Tradition and Modernity: The sacred art of Béla Lajta

Hungarian version of the article: Múlt és modernitás: Lajta Béla szakrális művészete

Written by: Máté Millisits

November 26, 2020 at 10:00 AM

In a recent article, PestBuda honoured the memory of Béla Lajta. One of the leading Hungarian architects of the early 20th century, Lajta played a definitive role in the formation of Budapest in the period. Continuing a series in honour of the centenary of his death, join us on a tour of his sacred art in the Jewish cemeteries of Salgótarjáni Street and Kozma Street.

The architect, Béla Lajta, is the most influential figure of Jewish funerary art in Hungary. At the beginning of the 20th century, he designed several tombs for several of the leading Jewish families in Budapest. Many of them can still be seen and visited today in the Jewish cemeteries on Kozma Street and Salgotarjáni Street. Early examples of his funerary art show characteristics of art nouveau, while his later works were influenced by early art deco.  

A designer of synagogues

Béla Lajta was born in Budapest as Béla Leitersdorfer in 1873. His father, Dávid Leitersdorfer (1838–1920) was a tailor and leading figure in the Pest Israelite Community. In 1899 he was a high ranking figure in the Chevra, the burial society. Similarly to his father, the young architect took an active role in the work of the Chevra Kadisha in Pest from the end of the 1890s. His official stamp read: "Leitersdorfer Béla építő, az Izr. Szent Egylet Műszaki Tanácsadója" ('Béla Leitersdorfer, architect, Technical Consultant of the Isr. Sacred Society"). He changed his name to a more Hungarian form in 1907.

Béla Lajta (Source: Vasárnapi Ujság, 15 October 1911)

The size of the Jewish community in Pest and their wealth increased drastically by the end of the 19th century. On major holidays, even the two-storey gallery of the synagogue on Dohány Street proved to be too small. The community was forced to lease several empty shops in various parts of the city, especially in Lipótváros, for ceremonies that attracted a large number of faithful.

To solve the problem raised, the congregation issued a design tender for a monumental synagogue. The submitted and ranked plans all significantly exceeded the planned budget. The new sacred building was at the time to be built in the 5th District, not far from the parliament building, which was still under construction, on a plot bordered by Szalay, Szemere, Koháry – present-day Nagy Ignác – and Markó Streets.

Béla Lajta's plan in Vasárnapi Ujság

Béla Lajta relied on the six-pointed star in his design for the 1899 synagogue tender. He even used the term "drawn hexagram as an architectural symbol" as his pseudonym for the process. He believed that 60-degree angles were the perfect solution to distributing the mass of such a large synagogue and ensuring the building remained proportional.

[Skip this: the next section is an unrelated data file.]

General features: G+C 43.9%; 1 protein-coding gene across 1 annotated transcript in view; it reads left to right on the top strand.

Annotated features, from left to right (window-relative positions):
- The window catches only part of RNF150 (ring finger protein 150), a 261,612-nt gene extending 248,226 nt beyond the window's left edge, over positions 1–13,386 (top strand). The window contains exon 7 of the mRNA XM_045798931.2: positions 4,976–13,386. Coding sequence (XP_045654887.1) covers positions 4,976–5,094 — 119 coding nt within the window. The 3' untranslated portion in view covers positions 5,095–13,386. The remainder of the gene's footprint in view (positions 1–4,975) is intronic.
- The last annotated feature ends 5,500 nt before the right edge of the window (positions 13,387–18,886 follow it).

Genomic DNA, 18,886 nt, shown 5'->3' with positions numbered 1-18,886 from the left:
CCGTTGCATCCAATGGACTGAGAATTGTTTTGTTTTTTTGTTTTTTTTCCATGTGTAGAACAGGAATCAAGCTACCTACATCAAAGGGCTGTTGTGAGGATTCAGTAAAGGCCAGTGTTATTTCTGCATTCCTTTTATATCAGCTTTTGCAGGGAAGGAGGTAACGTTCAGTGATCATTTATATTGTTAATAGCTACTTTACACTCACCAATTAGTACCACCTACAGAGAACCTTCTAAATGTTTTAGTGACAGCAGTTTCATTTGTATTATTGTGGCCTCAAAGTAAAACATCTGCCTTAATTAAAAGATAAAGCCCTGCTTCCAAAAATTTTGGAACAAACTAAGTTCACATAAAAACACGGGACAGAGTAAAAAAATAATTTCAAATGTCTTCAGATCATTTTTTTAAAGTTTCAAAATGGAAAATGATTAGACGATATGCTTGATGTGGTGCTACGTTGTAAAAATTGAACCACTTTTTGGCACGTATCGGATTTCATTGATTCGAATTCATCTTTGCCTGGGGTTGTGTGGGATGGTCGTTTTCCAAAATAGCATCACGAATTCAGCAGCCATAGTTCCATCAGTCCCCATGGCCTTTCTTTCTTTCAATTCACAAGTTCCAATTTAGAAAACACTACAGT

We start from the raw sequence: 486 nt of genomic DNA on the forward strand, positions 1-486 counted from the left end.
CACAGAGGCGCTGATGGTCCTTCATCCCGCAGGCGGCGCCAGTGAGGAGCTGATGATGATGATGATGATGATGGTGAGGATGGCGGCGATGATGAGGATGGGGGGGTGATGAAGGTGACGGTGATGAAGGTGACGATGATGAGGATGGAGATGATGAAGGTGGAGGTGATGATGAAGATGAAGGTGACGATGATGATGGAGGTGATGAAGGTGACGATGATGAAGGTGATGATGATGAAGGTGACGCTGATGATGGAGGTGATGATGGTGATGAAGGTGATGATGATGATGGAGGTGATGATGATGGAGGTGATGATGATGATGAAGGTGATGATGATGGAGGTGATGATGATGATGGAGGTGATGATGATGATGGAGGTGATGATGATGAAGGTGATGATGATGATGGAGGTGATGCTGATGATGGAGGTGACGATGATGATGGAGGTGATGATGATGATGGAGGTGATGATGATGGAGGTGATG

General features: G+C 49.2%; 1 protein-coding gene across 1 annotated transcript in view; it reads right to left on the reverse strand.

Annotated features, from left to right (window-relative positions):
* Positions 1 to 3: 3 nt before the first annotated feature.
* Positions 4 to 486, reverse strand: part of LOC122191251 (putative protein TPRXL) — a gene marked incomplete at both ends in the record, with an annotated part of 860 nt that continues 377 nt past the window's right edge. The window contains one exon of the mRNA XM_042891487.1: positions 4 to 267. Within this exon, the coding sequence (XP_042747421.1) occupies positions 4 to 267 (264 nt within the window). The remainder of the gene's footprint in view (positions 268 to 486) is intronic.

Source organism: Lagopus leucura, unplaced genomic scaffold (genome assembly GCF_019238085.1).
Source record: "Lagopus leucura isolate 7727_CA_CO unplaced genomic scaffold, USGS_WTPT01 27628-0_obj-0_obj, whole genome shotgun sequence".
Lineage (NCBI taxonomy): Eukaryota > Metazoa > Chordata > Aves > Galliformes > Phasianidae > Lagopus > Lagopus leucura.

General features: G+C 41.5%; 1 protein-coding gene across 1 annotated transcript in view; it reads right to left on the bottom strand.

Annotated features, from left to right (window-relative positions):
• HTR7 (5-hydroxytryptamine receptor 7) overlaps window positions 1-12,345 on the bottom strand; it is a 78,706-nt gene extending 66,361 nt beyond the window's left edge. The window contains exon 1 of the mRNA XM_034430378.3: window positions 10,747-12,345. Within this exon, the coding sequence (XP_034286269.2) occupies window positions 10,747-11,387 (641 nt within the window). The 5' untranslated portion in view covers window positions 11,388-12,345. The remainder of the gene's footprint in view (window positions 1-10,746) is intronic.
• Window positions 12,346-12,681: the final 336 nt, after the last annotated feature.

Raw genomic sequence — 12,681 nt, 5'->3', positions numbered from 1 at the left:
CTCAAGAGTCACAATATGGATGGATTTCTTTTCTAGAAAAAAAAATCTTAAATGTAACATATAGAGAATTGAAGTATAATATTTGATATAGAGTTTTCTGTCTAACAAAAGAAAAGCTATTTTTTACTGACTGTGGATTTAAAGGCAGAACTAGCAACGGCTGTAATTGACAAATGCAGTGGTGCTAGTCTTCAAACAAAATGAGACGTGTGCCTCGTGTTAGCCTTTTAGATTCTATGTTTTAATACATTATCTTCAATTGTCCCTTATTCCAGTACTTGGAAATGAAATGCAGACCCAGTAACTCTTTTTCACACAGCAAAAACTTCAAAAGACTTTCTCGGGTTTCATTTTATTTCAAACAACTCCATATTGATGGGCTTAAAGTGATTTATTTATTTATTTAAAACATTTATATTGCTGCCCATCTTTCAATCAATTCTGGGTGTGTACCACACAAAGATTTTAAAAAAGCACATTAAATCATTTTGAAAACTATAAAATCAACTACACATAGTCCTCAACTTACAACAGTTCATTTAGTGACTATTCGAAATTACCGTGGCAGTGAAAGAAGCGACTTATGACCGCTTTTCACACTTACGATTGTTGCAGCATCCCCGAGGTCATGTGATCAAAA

The judges ranked Lajta's design third. However, due to its extremely high costs, the winning entry by Ernő Foerk was never built either.

The most popular weekly at the end of the 19th century, Vasárnapi Ujság, presented Lajta's design with the following words in its 26 march 1899 issue: "third place was awarded to the design by the architect Leitersdorfer, in which even the smallest details conform to the rules of Oriental-style architecture. Both sides of the domed main building are lined with six towers that end in the frusta of pyramids. Between these four flat-roofed side buildings attach to the main structure, to expand the interior with further space for benches. On the facade facing Markó Street, a side structure with an arabesque dome protrudes with a large open arch for the main entrance. A second main entrance protrudes symmetrically on the rear, as well as side-doors on either side. The windows and ledges of the building are defined by Arabesque and Moorish ornaments, but not overcrowded. The plan is artistic in nature, and all pillar-like supports are foregone by the design.

The synagogue planned for Buda, 1912

In 1912 Béla Lajta's design for a synagogue to be erected in Buda on Krisztina Boulevard near Széll Kálmán Square was awarded first place on a design tender. The architect envisioned a large domed space for major holidays and a separate, smaller space for more everyday prayers. The design can be considered a forerunner of 20th-century design, as it was dominated by simple surfaces, with ornamentation concentrated in a single area. The synagogue was never built due to the changing winds of history.

His work in the Jewish cemetery on Salgótarjáni Street

In Béla Lajta's oeuvre brick, ceramic, and stone surfaces offered a pathway to a unique artistic expression. An idiosyncratic style that was in line with the most modern currents of European architecture at the time. The thirty-five tombs and memorials designed by Béla Lajta offer a detailed overview of the variations in his work. 

The Jewish cemetery on Lehel Road had been filled in the 1870s. The Jewish Congregation of Pest founded a new cemetery on Sajgótarjáni Street, not far from the national cemetery on Fiúmei Road.  In a few decades, the new Jewish cemetery became the resting place of residents and entrepreneurs who accelerated the development of Budapest into a metropolis, and who commissioned considerable tombs for themselves and their families.